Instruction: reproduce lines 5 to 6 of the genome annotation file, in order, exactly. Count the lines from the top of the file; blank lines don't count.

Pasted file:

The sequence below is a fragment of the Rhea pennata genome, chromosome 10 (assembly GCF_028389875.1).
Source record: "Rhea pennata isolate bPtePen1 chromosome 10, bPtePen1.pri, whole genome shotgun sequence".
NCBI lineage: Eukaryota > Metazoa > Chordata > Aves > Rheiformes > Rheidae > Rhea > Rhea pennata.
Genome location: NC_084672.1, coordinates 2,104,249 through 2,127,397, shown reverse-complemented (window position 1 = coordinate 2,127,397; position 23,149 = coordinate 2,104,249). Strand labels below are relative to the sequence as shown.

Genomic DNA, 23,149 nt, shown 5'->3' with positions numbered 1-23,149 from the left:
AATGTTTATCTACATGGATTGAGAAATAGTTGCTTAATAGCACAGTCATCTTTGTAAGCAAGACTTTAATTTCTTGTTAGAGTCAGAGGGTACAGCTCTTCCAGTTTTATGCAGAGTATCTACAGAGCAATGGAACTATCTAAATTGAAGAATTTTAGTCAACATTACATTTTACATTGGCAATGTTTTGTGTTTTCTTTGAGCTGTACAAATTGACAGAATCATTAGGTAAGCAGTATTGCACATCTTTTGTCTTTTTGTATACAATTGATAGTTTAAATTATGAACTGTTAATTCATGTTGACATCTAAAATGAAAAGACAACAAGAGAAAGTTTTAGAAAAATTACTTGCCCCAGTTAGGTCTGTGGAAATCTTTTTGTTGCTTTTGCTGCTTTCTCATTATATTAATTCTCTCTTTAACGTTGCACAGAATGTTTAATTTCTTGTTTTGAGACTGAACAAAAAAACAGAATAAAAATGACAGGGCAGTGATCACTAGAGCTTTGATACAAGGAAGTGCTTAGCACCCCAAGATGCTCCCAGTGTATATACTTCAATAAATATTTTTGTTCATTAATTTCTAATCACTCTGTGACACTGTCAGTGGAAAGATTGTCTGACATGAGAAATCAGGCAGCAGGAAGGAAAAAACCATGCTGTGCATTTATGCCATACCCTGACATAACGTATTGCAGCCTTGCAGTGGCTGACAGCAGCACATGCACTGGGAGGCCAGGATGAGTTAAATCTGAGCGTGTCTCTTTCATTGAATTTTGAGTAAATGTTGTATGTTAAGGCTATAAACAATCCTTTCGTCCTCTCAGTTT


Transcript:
Genomic DNA, 23,149 nt, shown 5'->3' with positions numbered 1-23,149 from the left:
AATGTTTATCTACATGGATTGAGAAATAGTTGCTTAATAGCACAGTCATCTTTGTAAGCAAGACTTTAATTTCTTGTTAGAGTCAGAGGGTACAGCTCTTCCAGTTTTATGCAGAGTATCTACAGAGCAATGGAACTATCTAAATTGAAGAATTTTAGTCAACATTACATTTTACATTGGCAATGTTTTGTGTTTTCTTTGAGCTGTACAAATTGACAGAATCATTAGGTAAGCAGTATTGCACATCTTTTGTCTTTTTGTATACAATTGATAGTTTAAATTATGAACTGTTAATTCATGTTGACATCTAAAATGAAAAGACAACAAGAGAAAGTTTTAGAAAAATTACTTGCCCCAGTTAGGTCTGTGGAAATCTTTTTGTTGCTTTTGCTGCTTTCTCATTATATTAATTCTCTCTTTAACGTTGCACAGAATGTTTAATTTCTTGTTTTGAGACTGAACAAAAAAACAGAATAAAAATGACAGGGCAGTGATCACTAGAGCTTTGATACAAGGAAGTGCTTAGCACCCCAAGATGCTCCCAGTGTATATACTTCAATAAATATTTTTGTTCATTAATTTCTAATCACTCTGTGACACTGTCAGTGGAAAGATTGTCTGACATGAGAAATCAGGCAGCAGGAAGGAAAAAACCATGCTGTGCATTTATGCCATACCCTGACATAACGTATTGCAGCCTTGCAGTGGCTGACAGCAGCACATGCACTGGGAGGCCAGGATGAGTTAAATCTGAGCGTGTCTCTTTCATTGAATTTTGAGTAAATGTTGTATGTTAAGGCTATAAACAATCCTTTCGTCCTCTCAGTTT